Treating Razor Burns Naturally For A Smoother Skin


Treating Razor Burns NaturallyRazor burns are quite unavoidable for young men, who frequently find the need to shave. Girls also shave their legs and arms, get hair removed or waxed to get their characteristic smooth skin. But the most annoying thing about this whole exercise is the razor burns, blemishes and bumps spoiling the entire look. What causes these dirty marks? How do we prevent razor burns?

Causes of Razor Burns

Razor burns are common in women. Sensitive skin is more susceptible and prone to damage and shaving can just feel rough and intense like your face or legs are going through a Wyoming car wash where the air the dry. Men with smoother, healthier skin also face the same difficulty. It may also be the by-product of improper shaving that irritates the skin. Improper shaving corrodes the outer layers of the skin, thereby, exposing the inner skin tissues to damage.

The body responds to skin damage as it would to any other wounds on the skin; it sends blood to the area to heal the portion. The blood vessels dilate at a spot developing a reddish rash, commonly termed as the razor burn.

Solutions for Razor Burns

Let’s discuss how one can prevent razor burns just before an important event, especially, when you were planning to look good.

  • Most doctors advise the use of electric shavers; electric shavers don’t erode the skin too closely and neither do they give a clean shave either. This helps in keeping the skin intact while giving you a more delectable, rough and manly look.
  • Always wash the blades with a mild cleanser and warm water before shaving. This would soften the hair allowing you to shave with minimal ease and comfort.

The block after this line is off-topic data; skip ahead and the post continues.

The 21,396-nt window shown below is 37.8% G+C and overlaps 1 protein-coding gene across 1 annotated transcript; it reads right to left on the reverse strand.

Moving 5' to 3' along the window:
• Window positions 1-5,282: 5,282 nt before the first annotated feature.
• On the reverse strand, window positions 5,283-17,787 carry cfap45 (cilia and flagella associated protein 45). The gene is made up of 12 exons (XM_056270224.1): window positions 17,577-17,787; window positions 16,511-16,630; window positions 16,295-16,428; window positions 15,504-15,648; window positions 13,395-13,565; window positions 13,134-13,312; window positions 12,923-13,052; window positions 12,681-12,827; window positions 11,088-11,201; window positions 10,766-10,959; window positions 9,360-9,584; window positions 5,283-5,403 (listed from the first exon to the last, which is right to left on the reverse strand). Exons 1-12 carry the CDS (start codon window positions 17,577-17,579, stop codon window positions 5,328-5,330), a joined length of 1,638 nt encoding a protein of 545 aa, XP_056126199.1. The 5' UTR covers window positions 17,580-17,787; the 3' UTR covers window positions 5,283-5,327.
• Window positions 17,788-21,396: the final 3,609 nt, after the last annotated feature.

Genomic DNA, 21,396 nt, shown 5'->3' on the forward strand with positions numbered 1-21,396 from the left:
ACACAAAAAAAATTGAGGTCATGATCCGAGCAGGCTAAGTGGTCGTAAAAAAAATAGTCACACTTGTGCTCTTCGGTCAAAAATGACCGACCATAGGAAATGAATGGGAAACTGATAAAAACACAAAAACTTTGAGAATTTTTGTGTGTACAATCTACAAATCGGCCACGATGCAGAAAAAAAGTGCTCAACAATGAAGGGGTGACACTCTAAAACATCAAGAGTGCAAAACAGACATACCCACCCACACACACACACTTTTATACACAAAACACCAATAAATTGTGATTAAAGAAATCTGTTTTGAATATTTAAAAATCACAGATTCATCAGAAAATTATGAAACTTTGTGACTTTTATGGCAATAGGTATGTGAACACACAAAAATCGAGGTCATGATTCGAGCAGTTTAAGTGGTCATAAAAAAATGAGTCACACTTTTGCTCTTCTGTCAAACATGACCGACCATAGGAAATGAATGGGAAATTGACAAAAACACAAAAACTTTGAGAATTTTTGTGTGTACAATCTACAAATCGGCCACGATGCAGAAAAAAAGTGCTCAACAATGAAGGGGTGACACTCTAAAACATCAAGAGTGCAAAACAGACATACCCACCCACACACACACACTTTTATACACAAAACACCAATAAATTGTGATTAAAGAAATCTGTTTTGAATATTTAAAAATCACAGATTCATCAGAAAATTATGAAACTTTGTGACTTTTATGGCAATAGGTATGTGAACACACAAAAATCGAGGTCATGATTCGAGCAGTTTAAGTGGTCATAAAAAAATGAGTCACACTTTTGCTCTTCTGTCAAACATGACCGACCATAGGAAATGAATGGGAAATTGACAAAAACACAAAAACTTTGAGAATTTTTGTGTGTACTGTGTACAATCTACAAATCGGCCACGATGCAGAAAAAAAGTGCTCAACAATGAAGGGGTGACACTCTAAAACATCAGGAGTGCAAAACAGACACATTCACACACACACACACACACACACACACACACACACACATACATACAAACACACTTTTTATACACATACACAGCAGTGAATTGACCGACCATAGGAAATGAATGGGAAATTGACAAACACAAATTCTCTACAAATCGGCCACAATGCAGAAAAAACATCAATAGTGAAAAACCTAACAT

• Before shaving, try to massage the hair with a warm washcloth that can get the beard hair erect making it easier to remove.
  • Avoid stretching the skin before shaving and shave in the direction of hair growth.
  • Carefully choose the shaving agent or the gel. For sensitive skin, use gels with moisturizing lubricants and try using therapeutic shaving gels.
  • Try shaving using a special razor designed for ingrown hair.
  • Once you’re done with shaving, apply some Aloe Vera gel to the shaved area. The gel has therapeutic properties and pain relieving qualities that can help reduce swelling and irritation. The gel also forms a barrier to protect the skin from external infections and promotes faster healing of the irritated skin.
  • Choose after shave lotions wisely. Those containing glycolic and salicylic acid would help relieve 60% of the lesions.
  • It is better to open the skin pores with warm water. It also softens the skin and gets better results. Rinsing with warm water after shave also removes infections on the skin.

Treating Razor Burns

Despite all these precautions, if you still ended up bumping at razor burns, try these treatment strategies:

  • Sprinkle some baby powder on the rashes to soothe the redness.
  • Show yourself to a doctor so that he can prescribe some medicines to prevent the eruption of razor bumps in the future.
  • You can apply calendula cream immediately after shaving to relieve irritation naturally.
  • Aspirin and water can be mixed to form a paste in equal strengths and applied in the irritated area. The paste should be rinsed thoroughly after being left on for 30 seconds.

Kathleen White runs a home business that focuses on selling all natural skin care, make up, and fragrance products. Her ultimate goal is to be someone like William Lauder and become a head of a big personal care products company.

    • Perry Rumer
    • June 7, 2013

    Aloe vera is a succulent plant species that probably native plant originated in northern Africa. The species does not have any naturally occurring populations, although closely related aloes do occur in northern Africa.

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